As I put this enews column together, I’ve just spent the past week or so compiling information for our annual CropLife 100 report, scheduled to appear in the December 2013 issue. This yearly listing of the nation’s top ag retailers always presents an in-depth look at the state of agriculture, not to mention dozens of bar graphs with percentages and statistics galore.
This year’s edition is extra special because it marks the 30th time we at CropLife magazine have published our CropLife 100. As such, the issue is filled with information on the key industry events to take place during this 30-year timeframe.
For me, one of the most interesting details to emerge from this long history is just how few of today’s CropLife 100 companies were around for that first listing back in 1984. It’s 20 – although the names might be slightly different than in that first CropLife 100. As for the other 80 ag retailers, they have been swallowed up through acquisition, exited the marketplace or simply gone out of business. Doing some simple math, this means, on average, the industry has lost almost three companies per year in the past 30 years.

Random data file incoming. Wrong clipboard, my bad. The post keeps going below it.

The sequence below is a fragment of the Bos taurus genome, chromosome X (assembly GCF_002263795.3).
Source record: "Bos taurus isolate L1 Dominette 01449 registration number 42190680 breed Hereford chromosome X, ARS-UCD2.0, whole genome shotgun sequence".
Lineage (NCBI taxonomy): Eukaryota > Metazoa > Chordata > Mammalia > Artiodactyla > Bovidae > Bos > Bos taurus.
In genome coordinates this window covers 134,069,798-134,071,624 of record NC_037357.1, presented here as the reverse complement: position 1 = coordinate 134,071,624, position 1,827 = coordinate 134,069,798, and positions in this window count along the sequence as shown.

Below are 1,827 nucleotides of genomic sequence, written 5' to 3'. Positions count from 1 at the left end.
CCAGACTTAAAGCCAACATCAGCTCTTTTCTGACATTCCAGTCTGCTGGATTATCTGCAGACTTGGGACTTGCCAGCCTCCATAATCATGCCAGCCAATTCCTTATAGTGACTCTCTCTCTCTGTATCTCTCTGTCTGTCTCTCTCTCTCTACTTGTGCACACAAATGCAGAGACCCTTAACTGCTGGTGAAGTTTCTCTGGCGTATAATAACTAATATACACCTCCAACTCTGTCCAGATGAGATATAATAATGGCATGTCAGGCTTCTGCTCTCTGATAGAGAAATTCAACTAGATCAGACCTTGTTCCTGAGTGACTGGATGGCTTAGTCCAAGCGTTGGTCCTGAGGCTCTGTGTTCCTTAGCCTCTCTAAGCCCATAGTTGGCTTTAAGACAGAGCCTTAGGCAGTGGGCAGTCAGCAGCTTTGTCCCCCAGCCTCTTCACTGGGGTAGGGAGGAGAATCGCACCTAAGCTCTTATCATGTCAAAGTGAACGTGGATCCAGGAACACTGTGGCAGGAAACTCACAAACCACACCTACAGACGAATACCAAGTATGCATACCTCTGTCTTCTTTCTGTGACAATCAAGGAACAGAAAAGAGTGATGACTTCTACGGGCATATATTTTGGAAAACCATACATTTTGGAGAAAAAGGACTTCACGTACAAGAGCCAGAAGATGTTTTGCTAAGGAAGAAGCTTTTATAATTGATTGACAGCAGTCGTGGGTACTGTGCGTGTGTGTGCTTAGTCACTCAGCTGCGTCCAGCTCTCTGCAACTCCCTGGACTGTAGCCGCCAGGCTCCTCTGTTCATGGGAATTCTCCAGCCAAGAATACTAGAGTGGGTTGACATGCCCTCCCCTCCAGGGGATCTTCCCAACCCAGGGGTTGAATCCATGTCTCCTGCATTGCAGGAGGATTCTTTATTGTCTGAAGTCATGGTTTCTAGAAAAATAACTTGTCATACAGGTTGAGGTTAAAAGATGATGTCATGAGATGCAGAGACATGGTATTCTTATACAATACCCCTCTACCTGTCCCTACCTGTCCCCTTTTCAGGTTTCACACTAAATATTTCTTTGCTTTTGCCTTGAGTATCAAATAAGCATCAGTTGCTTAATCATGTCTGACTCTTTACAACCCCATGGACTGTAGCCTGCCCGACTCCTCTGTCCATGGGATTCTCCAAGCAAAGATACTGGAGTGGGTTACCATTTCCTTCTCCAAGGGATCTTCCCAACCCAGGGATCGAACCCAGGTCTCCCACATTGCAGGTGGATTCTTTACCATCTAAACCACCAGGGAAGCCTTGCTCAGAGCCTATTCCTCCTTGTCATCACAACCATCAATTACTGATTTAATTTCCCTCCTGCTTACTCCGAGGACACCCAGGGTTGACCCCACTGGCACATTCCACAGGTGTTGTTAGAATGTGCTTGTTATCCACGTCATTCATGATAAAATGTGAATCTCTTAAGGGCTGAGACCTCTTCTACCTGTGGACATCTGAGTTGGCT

Naturally, this got me to wondering – how many of today’s CropLife 100 will still exist 30 years down the road when the listing turns 60? Now the rate of consolidation has slowed down some, with only a handful of ag retailers (10) disappearing from the CropLife 100 during the past five years. So I’m betting the survival rate for companies has improved and will continue to do so for the next decade or two.
Still, when the future editor of CropLife in 2043 looks back at the 2013 CropLife 100 listing I’ve just prepared, I’m guessing he/she will only recognize approximately half the names in the ranking.